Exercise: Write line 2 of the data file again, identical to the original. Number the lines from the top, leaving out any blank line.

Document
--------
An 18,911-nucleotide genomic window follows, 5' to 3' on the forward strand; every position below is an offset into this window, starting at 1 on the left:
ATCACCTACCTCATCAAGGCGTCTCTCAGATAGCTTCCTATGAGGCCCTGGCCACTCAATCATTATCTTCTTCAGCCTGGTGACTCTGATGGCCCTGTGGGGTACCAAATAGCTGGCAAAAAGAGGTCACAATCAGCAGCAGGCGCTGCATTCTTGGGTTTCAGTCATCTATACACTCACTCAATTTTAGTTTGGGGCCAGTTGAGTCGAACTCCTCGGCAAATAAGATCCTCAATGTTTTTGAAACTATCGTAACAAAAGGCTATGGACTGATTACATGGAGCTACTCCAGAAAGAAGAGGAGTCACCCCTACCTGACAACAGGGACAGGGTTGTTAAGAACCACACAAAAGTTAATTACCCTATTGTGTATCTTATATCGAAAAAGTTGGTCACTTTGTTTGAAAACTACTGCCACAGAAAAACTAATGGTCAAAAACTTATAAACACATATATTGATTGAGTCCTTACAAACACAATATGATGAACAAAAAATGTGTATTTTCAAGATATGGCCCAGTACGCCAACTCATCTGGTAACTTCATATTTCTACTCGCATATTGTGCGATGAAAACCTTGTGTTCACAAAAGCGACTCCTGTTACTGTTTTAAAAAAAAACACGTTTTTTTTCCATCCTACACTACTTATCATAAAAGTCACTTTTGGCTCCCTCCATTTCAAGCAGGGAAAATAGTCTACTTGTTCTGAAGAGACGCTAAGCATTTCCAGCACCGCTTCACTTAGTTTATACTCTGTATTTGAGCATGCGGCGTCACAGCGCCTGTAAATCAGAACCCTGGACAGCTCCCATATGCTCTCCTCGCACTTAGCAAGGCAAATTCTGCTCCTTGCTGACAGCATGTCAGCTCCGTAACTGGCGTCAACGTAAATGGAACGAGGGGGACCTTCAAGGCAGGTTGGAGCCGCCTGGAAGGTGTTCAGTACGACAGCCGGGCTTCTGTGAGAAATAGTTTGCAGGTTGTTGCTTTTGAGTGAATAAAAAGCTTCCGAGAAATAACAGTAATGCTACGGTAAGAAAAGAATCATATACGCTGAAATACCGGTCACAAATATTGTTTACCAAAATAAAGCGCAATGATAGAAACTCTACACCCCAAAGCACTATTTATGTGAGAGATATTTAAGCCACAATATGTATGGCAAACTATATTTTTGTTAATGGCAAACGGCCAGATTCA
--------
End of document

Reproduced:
ATCACCTACCTCATCAAGGCGTCTCTCAGATAGCTTCCTATGAGGCCCTGGCCACTCAATCATTATCTTCTTCAGCCTGGTGACTCTGATGGCCCTGTGGGGTACCAAATAGCTGGCAAAAAGAGGTCACAATCAGCAGCAGGCGCTGCATTCTTGGGTTTCAGTCATCTATACACTCACTCAATTTTAGTTTGGGGCCAGTTGAGTCGAACTCCTCGGCAAATAAGATCCTCAATGTTTTTGAAACTATCGTAACAAAAGGCTATGGACTGATTACATGGAGCTACTCCAGAAAGAAGAGGAGTCACCCCTACCTGACAACAGGGACAGGGTTGTTAAGAACCACACAAAAGTTAATTACCCTATTGTGTATCTTATATCGAAAAAGTTGGTCACTTTGTTTGAAAACTACTGCCACAGAAAAACTAATGGTCAAAAACTTATAAACACATATATTGATTGAGTCCTTACAAACACAATATGATGAACAAAAAATGTGTATTTTCAAGATATGGCCCAGTACGCCAACTCATCTGGTAACTTCATATTTCTACTCGCATATTGTGCGATGAAAACCTTGTGTTCACAAAAGCGACTCCTGTTACTGTTTTAAAAAAAAACACGTTTTTTTTCCATCCTACACTACTTATCATAAAAGTCACTTTTGGCTCCCTCCATTTCAAGCAGGGAAAATAGTCTACTTGTTCTGAAGAGACGCTAAGCATTTCCAGCACCGCTTCACTTAGTTTATACTCTGTATTTGAGCATGCGGCGTCACAGCGCCTGTAAATCAGAACCCTGGACAGCTCCCATATGCTCTCCTCGCACTTAGCAAGGCAAATTCTGCTCCTTGCTGACAGCATGTCAGCTCCGTAACTGGCGTCAACGTAAATGGAACGAGGGGGACCTTCAAGGCAGGTTGGAGCCGCCTGGAAGGTGTTCAGTACGACAGCCGGGCTTCTGTGAGAAATAGTTTGCAGGTTGTTGCTTTTGAGTGAATAAAAAGCTTCCGAGAAATAACAGTAATGCTACGGTAAGAAAAGAATCATATACGCTGAAATACCGGTCACAAATATTGTTTACCAAAATAAAGCGCAATGATAGAAACTCTACACCCCAAAGCACTATTTATGTGAGAGATATTTAAGCCACAATATGTATGGCAAACTATATTTTTGTTAATGGCAAACGGCCAGATTCA